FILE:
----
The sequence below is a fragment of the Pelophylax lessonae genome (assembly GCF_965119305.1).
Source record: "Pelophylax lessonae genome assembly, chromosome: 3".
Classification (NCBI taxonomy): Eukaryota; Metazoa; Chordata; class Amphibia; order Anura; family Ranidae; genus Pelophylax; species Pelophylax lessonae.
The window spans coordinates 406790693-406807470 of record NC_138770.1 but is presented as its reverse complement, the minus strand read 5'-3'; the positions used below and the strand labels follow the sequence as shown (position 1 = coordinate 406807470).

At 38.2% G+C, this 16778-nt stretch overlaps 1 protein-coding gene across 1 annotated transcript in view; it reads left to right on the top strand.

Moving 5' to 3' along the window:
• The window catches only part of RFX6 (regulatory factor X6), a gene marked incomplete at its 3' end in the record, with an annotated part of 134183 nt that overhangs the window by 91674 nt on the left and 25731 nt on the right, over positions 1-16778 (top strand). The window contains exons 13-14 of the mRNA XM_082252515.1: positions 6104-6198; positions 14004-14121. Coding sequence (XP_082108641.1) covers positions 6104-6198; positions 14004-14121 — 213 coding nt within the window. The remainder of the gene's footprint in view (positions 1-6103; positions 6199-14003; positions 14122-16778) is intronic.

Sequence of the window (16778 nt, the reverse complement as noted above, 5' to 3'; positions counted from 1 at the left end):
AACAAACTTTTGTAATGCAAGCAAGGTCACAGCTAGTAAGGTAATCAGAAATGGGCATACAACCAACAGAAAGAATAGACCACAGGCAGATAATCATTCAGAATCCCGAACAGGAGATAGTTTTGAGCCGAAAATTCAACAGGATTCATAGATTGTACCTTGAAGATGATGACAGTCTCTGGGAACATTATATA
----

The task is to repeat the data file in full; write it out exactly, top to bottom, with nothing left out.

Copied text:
The sequence below is a fragment of the Pelophylax lessonae genome (assembly GCF_965119305.1).
Source record: "Pelophylax lessonae genome assembly, chromosome: 3".
Classification (NCBI taxonomy): Eukaryota; Metazoa; Chordata; class Amphibia; order Anura; family Ranidae; genus Pelophylax; species Pelophylax lessonae.
The window spans coordinates 406790693-406807470 of record NC_138770.1 but is presented as its reverse complement, the minus strand read 5'-3'; the positions used below and the strand labels follow the sequence as shown (position 1 = coordinate 406807470).

At 38.2% G+C, this 16778-nt stretch overlaps 1 protein-coding gene across 1 annotated transcript in view; it reads left to right on the top strand.

Moving 5' to 3' along the window:
• The window catches only part of RFX6 (regulatory factor X6), a gene marked incomplete at its 3' end in the record, with an annotated part of 134183 nt that overhangs the window by 91674 nt on the left and 25731 nt on the right, over positions 1-16778 (top strand). The window contains exons 13-14 of the mRNA XM_082252515.1: positions 6104-6198; positions 14004-14121. Coding sequence (XP_082108641.1) covers positions 6104-6198; positions 14004-14121 — 213 coding nt within the window. The remainder of the gene's footprint in view (positions 1-6103; positions 6199-14003; positions 14122-16778) is intronic.

Sequence of the window (16778 nt, the reverse complement as noted above, 5' to 3'; positions counted from 1 at the left end):
AACAAACTTTTGTAATGCAAGCAAGGTCACAGCTAGTAAGGTAATCAGAAATGGGCATACAACCAACAGAAAGAATAGACCACAGGCAGATAATCATTCAGAATCCCGAACAGGAGATAGTTTTGAGCCGAAAATTCAACAGGATTCATAGATTGTACCTTGAAGATGATGACAGTCTCTGGGAACATTATATA